We are now in day two of the kitten stand-off at my house. My daughter launched some very smart verbal bombs before our departure for school. This kind of exchange renews the meaning of the old term "trespasses" - "Forgive us our trespasses as we forgive those who trespass against us." And these boundary violations, which can trigger toxic mutations in our sense of ourselves, burn with a sense of betrayal. The child can sense the danger of having gone too far and moves quickly to apology and the rescue of forgiveness. So what now? Is attrition an acceptable alloy of contrition? As my daughter informed me, "I said I'm sorry, but I guess there is nothing more to do if somebody doesn't want to forgive. What's your problem anyway?" That, of course, is the fearsome aspect of family life, as Luther recognized. It makes us face constantly the problem with us: the sinful incurvatus in se that struggles fiercely against the call to self-emptying, the deliberately maintained porous boundaries of the self in relation to the world and the other. Especially in relation to one's children, in whom one is particularly tempted to see an extension of the self, does the Christian's discipleship become acutely challenging, not least because a parent is on 24/7.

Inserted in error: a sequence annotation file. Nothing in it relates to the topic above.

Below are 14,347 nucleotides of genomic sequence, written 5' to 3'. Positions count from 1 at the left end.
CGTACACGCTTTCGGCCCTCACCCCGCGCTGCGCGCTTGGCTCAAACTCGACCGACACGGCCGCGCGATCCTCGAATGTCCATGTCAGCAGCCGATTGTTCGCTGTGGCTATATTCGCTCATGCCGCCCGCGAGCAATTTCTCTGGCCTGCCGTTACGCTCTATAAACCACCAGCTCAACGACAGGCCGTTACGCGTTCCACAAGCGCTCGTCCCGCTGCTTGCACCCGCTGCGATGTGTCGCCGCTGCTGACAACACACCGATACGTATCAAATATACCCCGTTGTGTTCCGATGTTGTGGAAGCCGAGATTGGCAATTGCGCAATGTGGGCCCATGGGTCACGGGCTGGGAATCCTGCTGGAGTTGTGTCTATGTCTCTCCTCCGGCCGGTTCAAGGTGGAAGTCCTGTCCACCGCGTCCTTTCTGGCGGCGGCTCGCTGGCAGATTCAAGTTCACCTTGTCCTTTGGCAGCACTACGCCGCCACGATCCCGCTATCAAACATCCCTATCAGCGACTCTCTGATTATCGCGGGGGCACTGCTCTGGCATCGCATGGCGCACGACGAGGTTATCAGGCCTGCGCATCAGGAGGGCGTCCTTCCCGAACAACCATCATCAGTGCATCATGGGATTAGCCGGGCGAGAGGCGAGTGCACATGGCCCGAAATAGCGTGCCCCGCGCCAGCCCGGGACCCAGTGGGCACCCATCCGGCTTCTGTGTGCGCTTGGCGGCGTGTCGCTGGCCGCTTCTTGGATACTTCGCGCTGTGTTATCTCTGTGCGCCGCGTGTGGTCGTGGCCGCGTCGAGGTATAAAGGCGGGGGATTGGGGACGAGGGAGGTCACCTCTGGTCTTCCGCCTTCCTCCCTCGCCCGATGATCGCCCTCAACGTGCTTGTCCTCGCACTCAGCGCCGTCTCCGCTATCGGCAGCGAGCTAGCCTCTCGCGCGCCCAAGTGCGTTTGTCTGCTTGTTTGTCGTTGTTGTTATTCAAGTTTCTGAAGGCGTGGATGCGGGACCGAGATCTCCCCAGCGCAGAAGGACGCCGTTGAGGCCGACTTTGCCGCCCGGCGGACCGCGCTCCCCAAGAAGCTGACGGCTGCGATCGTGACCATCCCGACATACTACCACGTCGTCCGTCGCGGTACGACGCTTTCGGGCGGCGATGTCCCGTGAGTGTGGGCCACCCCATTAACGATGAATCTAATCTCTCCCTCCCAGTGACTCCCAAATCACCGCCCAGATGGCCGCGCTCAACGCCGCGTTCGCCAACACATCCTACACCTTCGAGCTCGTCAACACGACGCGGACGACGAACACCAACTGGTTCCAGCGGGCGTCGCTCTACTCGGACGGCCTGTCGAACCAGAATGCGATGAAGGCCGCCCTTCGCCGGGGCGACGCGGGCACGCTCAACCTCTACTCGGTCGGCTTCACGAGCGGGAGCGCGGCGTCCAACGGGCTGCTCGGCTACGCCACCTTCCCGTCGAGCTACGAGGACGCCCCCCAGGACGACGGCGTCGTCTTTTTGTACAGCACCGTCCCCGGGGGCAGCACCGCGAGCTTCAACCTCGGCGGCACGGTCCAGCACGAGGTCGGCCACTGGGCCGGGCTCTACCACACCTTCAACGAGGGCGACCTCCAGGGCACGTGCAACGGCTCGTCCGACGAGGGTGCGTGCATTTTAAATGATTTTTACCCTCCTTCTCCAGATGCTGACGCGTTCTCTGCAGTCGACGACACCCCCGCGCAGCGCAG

For me, a Lutheran critique of the parental vocation has been revealing, daunting and encouraging. I tend to panic in situations of conflict. I have trouble separating confrontation from threat. I have labored for years with a sense of false discipleship (which I have christened "discipleship lite") whereby a Christian female of whatever age will be a nice girl. So when my daughter doesn't make nice, I resent her because it makes me uncomfortable and requires of me that I too go beyond "nice." My daughter tries to manipulate her way to forgiveness - and a renewed entrée for pursuing her original goal, that kitten - but at that particular moment it is not grace made cheap that she needs or is really asking for, but firm limits to chafe against and rest securely upon. Paying the cost of providing them is my job, my vocation. So is staying the course in the labor-intensive, ever-surprising process of reconciliation and transformation that must mold our relationship as she grows up and I grow old.
 Luther advised people to receive their spouses as a particular gift from God. It is this woman or man God has brought into one's life to be one's companion, mate and teacher in the faith. For through our relationship to him or her our own person takes its shape and creates its history. So it is with our vocation as parents as well. God gives us this particular child or these unique children so that through our relationship with them we may learn to be laid wholly open to the neighbor's need, to find our life in the spending of it in service to those who are in some sense ours but stubbornly not us. Luther was right about not having to seek crosses. Never could I have designed a program of spiritual formation for myself as thoroughgoing as motherhood has proven to be.
© June 2003
Journal of Lutheran Ethics
Volume 3, Issue 6